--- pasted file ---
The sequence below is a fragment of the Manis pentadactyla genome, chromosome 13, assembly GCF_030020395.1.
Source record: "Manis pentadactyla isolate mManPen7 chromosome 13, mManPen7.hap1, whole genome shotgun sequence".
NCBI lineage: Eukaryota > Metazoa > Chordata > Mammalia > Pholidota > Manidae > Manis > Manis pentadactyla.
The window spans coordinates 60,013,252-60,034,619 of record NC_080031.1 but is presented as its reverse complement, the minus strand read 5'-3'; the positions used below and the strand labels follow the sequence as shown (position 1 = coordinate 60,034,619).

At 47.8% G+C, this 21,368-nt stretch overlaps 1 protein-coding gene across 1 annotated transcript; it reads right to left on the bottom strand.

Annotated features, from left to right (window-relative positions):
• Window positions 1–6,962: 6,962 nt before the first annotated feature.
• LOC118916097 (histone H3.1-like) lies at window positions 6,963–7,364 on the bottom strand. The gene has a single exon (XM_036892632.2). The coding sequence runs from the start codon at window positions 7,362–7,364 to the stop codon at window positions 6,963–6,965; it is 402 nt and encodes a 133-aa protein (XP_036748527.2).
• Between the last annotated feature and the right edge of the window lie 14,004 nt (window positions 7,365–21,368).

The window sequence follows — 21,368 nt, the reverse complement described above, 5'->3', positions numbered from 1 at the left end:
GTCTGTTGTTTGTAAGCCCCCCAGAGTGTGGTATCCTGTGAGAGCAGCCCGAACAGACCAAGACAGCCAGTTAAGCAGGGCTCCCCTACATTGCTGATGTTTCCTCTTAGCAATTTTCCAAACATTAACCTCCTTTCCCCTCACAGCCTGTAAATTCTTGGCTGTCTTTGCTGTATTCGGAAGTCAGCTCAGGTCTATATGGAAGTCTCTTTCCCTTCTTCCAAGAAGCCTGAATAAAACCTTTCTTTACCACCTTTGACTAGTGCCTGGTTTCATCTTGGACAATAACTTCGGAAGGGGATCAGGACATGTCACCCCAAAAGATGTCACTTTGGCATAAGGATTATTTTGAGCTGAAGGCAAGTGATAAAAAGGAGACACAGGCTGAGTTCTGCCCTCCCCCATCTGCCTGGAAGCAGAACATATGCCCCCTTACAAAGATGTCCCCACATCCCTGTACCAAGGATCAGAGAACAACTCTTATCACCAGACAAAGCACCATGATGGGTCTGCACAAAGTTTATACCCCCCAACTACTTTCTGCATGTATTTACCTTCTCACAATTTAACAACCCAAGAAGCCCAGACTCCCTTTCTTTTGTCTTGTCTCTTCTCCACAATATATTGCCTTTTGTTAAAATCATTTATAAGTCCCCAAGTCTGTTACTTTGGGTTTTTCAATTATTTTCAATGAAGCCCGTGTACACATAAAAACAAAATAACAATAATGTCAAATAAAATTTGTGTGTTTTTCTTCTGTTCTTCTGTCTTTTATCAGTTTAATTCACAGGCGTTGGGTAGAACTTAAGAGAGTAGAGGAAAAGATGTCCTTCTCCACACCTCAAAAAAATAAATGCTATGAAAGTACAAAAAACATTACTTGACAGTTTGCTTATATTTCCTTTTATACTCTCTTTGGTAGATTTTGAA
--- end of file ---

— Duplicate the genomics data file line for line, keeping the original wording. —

The sequence below is a fragment of the Manis pentadactyla genome, chromosome 13, assembly GCF_030020395.1.
Source record: "Manis pentadactyla isolate mManPen7 chromosome 13, mManPen7.hap1, whole genome shotgun sequence".
NCBI lineage: Eukaryota > Metazoa > Chordata > Mammalia > Pholidota > Manidae > Manis > Manis pentadactyla.
The window spans coordinates 60,013,252-60,034,619 of record NC_080031.1 but is presented as its reverse complement, the minus strand read 5'-3'; the positions used below and the strand labels follow the sequence as shown (position 1 = coordinate 60,034,619).

At 47.8% G+C, this 21,368-nt stretch overlaps 1 protein-coding gene across 1 annotated transcript; it reads right to left on the bottom strand.

Annotated features, from left to right (window-relative positions):
• Window positions 1–6,962: 6,962 nt before the first annotated feature.
• LOC118916097 (histone H3.1-like) lies at window positions 6,963–7,364 on the bottom strand. The gene has a single exon (XM_036892632.2). The coding sequence runs from the start codon at window positions 7,362–7,364 to the stop codon at window positions 6,963–6,965; it is 402 nt and encodes a 133-aa protein (XP_036748527.2).
• Between the last annotated feature and the right edge of the window lie 14,004 nt (window positions 7,365–21,368).

The window sequence follows — 21,368 nt, the reverse complement described above, 5'->3', positions numbered from 1 at the left end:
GTCTGTTGTTTGTAAGCCCCCCAGAGTGTGGTATCCTGTGAGAGCAGCCCGAACAGACCAAGACAGCCAGTTAAGCAGGGCTCCCCTACATTGCTGATGTTTCCTCTTAGCAATTTTCCAAACATTAACCTCCTTTCCCCTCACAGCCTGTAAATTCTTGGCTGTCTTTGCTGTATTCGGAAGTCAGCTCAGGTCTATATGGAAGTCTCTTTCCCTTCTTCCAAGAAGCCTGAATAAAACCTTTCTTTACCACCTTTGACTAGTGCCTGGTTTCATCTTGGACAATAACTTCGGAAGGGGATCAGGACATGTCACCCCAAAAGATGTCACTTTGGCATAAGGATTATTTTGAGCTGAAGGCAAGTGATAAAAAGGAGACACAGGCTGAGTTCTGCCCTCCCCCATCTGCCTGGAAGCAGAACATATGCCCCCTTACAAAGATGTCCCCACATCCCTGTACCAAGGATCAGAGAACAACTCTTATCACCAGACAAAGCACCATGATGGGTCTGCACAAAGTTTATACCCCCCAACTACTTTCTGCATGTATTTACCTTCTCACAATTTAACAACCCAAGAAGCCCAGACTCCCTTTCTTTTGTCTTGTCTCTTCTCCACAATATATTGCCTTTTGTTAAAATCATTTATAAGTCCCCAAGTCTGTTACTTTGGGTTTTTCAATTATTTTCAATGAAGCCCGTGTACACATAAAAACAAAATAACAATAATGTCAAATAAAATTTGTGTGTTTTTCTTCTGTTCTTCTGTCTTTTATCAGTTTAATTCACAGGCGTTGGGTAGAACTTAAGAGAGTAGAGGAAAAGATGTCCTTCTCCACACCTCAAAAAAATAAATGCTATGAAAGTACAAAAAACATTACTTGACAGTTTGCTTATATTTCCTTTTATACTCTCTTTGGTAGATTTTGAA